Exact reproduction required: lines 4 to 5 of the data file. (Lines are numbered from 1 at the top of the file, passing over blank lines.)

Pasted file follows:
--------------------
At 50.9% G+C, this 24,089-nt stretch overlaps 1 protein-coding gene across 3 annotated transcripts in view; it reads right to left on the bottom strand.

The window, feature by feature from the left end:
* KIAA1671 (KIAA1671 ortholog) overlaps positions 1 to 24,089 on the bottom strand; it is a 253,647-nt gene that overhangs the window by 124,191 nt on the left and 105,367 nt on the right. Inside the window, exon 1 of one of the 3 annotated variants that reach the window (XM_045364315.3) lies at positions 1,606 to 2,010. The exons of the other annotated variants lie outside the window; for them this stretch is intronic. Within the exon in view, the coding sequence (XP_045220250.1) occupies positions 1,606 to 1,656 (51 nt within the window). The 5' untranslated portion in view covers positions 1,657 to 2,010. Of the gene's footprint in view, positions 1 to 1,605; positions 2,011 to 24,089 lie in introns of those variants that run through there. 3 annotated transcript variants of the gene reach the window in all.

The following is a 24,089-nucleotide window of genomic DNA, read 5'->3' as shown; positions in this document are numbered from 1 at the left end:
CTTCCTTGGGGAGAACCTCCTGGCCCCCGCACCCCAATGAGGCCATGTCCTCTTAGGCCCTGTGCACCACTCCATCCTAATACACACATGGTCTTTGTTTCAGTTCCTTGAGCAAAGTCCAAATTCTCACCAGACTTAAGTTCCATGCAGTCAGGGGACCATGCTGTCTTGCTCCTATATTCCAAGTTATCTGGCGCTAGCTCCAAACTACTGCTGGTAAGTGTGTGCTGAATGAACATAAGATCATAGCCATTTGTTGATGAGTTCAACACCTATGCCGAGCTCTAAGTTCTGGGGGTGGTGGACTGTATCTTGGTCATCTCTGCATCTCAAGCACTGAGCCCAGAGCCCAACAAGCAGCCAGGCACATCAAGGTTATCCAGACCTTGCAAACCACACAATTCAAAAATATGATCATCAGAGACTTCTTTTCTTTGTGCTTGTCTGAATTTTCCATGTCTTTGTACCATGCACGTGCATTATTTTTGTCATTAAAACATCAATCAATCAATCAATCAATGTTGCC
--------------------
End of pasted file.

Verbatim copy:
The following is a 24,089-nucleotide window of genomic DNA, read 5'->3' as shown; positions in this document are numbered from 1 at the left end:
CTTCCTTGGGGAGAACCTCCTGGCCCCCGCACCCCAATGAGGCCATGTCCTCTTAGGCCCTGTGCACCACTCCATCCTAATACACACATGGTCTTTGTTTCAGTTCCTTGAGCAAAGTCCAAATTCTCACCAGACTTAAGTTCCATGCAGTCAGGGGACCATGCTGTCTTGCTCCTATATTCCAAGTTATCTGGCGCTAGCTCCAAACTACTGCTGGTAAGTGTGTGCTGAATGAACATAAGATCATAGCCATTTGTTGATGAGTTCAACACCTATGCCGAGCTCTAAGTTCTGGGGGTGGTGGACTGTATCTTGGTCATCTCTGCATCTCAAGCACTGAGCCCAGAGCCCAACAAGCAGCCAGGCACATCAAGGTTATCCAGACCTTGCAAACCACACAATTCAAAAATATGATCATCAGAGACTTCTTTTCTTTGTGCTTGTCTGAATTTTCCATGTCTTTGTACCATGCACGTGCATTATTTTTGTCATTAAAACATCAATCAATCAATCAATCAATGTTGCC